Review: I received this book as part of a two state ARC tour and was so excited to read local author Sarah B. Larson’s debut. It reminded me a bit of Shannon Hale and Kristin Cashore–fantasy with a strong female heroine all mixed in with fantasy elements of magic.

Defy starts out with the death of Alexa’s parents, and her decision to flee with twin brother Marcell, ultimately disguising herself as a male soldier. She is welcomed as one of the King’s Elite guard who lives in the castle protecting royalty. 

I made a rocky start with this one as the opening chapter describe in detail the King’s breeding program.  Its a horrific description of the mistreatment of young women in Defy’s world. Alexa must visit the complex to escort newly orphaned girls which put a dark, sinister tone in the beginning that I did not like. However, after reading on, there were lots of things I did enjoy:

the relationship between Alexa and her brother– the family loyalty
the sparring of the guard, watching Alexa train
the idea of healing, of sorcery being used for good
the pacing, which kept me flipping pages, and
the two men who are vying for Alexa’s attention

The dynamic between Alexa and her main love is super confusing and uncomfortable for me, until we are sure where things stand. There was also a difficulty for me believing who does and does not know her identity secret.

In the end, this is not your run of the mill happily ever after. The character arc and progression of Alex to Alexa is a very conflicted, emotional one– from warrior to confused and in love, to the ending, which I can’t spoil, but is quite a twist. This is a solid debut by Sarah, one that you can tell she poured her heart into. Because of my personal content preferences it was rocky for me but I think it will appeal to many YA readers.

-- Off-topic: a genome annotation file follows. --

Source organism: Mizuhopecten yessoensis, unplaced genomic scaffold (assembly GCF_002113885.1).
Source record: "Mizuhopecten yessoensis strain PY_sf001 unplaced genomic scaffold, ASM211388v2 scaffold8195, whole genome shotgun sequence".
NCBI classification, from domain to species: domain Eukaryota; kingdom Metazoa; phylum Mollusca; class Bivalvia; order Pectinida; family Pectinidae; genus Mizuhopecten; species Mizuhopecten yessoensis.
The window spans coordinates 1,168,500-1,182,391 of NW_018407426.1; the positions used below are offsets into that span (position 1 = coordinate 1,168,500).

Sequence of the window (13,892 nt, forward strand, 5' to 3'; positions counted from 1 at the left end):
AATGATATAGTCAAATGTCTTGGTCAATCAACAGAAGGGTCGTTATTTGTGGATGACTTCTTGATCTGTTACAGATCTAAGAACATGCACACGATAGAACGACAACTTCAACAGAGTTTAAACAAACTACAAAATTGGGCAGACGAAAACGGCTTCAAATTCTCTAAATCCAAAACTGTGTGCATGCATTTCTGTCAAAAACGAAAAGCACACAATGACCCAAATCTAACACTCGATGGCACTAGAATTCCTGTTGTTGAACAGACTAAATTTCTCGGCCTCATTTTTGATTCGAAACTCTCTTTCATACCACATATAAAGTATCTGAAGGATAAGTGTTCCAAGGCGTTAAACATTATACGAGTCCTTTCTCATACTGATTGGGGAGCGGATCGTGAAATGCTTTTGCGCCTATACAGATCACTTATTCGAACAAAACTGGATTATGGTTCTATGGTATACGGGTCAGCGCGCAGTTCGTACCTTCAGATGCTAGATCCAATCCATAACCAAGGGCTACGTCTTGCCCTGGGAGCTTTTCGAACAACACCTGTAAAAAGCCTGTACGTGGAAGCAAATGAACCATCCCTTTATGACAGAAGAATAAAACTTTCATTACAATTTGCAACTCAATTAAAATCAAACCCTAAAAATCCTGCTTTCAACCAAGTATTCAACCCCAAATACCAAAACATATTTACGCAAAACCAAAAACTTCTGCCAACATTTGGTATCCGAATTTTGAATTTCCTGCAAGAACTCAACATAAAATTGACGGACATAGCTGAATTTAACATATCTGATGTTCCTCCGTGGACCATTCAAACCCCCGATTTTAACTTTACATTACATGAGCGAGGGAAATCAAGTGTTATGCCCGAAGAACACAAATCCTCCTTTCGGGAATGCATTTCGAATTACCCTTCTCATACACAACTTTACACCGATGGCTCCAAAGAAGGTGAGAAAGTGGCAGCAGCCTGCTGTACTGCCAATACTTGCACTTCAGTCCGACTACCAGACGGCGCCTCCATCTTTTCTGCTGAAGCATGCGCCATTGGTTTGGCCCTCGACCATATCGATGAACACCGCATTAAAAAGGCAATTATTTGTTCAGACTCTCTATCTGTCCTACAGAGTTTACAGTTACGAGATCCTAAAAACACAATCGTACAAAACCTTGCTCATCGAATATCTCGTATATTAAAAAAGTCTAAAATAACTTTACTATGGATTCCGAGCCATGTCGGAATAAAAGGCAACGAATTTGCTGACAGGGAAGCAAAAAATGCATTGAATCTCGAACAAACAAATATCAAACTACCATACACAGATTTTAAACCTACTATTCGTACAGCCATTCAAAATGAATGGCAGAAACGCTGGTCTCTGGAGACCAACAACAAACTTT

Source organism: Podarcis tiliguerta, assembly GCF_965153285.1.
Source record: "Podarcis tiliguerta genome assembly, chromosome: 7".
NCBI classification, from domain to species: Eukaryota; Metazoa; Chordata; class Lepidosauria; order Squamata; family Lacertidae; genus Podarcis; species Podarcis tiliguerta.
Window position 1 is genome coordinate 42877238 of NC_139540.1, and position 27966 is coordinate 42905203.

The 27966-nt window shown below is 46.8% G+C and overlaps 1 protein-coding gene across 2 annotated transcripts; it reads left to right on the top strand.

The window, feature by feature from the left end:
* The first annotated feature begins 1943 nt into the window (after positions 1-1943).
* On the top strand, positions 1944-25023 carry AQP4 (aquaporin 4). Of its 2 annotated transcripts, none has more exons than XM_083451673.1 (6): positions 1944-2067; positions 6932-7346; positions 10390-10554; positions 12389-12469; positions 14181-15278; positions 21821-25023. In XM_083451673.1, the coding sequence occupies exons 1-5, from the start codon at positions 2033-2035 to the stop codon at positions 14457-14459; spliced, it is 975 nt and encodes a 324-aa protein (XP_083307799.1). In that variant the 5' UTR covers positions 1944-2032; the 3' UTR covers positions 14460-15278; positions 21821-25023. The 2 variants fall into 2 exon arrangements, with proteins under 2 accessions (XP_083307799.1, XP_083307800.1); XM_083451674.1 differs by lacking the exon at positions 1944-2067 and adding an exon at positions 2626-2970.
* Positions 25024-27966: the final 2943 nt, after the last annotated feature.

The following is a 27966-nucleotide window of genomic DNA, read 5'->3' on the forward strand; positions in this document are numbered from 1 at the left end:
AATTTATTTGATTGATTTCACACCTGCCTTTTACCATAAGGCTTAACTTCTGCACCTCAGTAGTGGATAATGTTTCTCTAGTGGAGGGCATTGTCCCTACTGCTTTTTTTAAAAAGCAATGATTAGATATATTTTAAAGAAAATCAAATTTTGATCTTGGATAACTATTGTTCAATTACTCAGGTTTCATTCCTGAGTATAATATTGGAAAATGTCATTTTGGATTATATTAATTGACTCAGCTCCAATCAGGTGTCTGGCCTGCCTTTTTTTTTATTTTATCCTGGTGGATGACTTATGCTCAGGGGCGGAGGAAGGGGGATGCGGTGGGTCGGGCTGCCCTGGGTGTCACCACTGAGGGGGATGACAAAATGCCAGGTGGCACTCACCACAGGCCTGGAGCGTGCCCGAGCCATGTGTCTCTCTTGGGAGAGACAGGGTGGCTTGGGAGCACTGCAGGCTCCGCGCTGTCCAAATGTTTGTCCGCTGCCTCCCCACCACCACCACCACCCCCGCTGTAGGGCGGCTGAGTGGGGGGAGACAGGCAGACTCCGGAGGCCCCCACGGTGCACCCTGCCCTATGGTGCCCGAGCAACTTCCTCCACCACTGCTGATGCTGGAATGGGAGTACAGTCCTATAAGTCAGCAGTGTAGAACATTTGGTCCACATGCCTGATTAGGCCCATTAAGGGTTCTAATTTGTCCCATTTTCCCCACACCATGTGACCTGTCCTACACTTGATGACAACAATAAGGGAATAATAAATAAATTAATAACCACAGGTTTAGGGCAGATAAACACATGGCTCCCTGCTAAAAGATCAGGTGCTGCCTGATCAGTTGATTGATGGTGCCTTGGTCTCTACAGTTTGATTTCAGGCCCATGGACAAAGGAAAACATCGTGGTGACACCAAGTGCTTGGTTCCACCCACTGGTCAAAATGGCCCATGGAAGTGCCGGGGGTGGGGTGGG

Thanks so much to Windy Aphyrath, Sarah B. Larson and Scholastic for letting us have a sneak peek into Defy.

Content: This is a definitely pick for older teens or adults because of content (highlight the line after parenthesis for content) 
rape, violence against young women, moderate war related violence, heavy sensuality

Author Bio: I love writing, reading, and dessert–but the order varies by the day. I write books that have magic and romance and kick-butt girls and a whole lot more. My husband and I live in Utah with our three children. I write during naptime and the hours when most people are sleeping. My husband claims I should have a degree in “the art of multitasking.” On occasion you will find me hiding in a bubble bath with a book and some Swedish Fish. I am represented by Josh Adams of Adams Literary and my YA debut DEFY is coming Spring 14 from Scholastic!

Find Sarah on Goodreads/ author website/ twitter/ facebook

Pre-Order:

Book Review- Palace of Stone: Princess Academy #2

08 Aug, 2012 by in Palace of Stone, Shannon Hale, young adult fiction 2 comments

Palace of Stone (Princess Academy #2)
by Shannon Hale
Hardcover, 336 pages
Expected Publication Date: August 21, 2012
by Bloomsbury USA
ISBN: 1599908735
Book source: ALA
5 Stars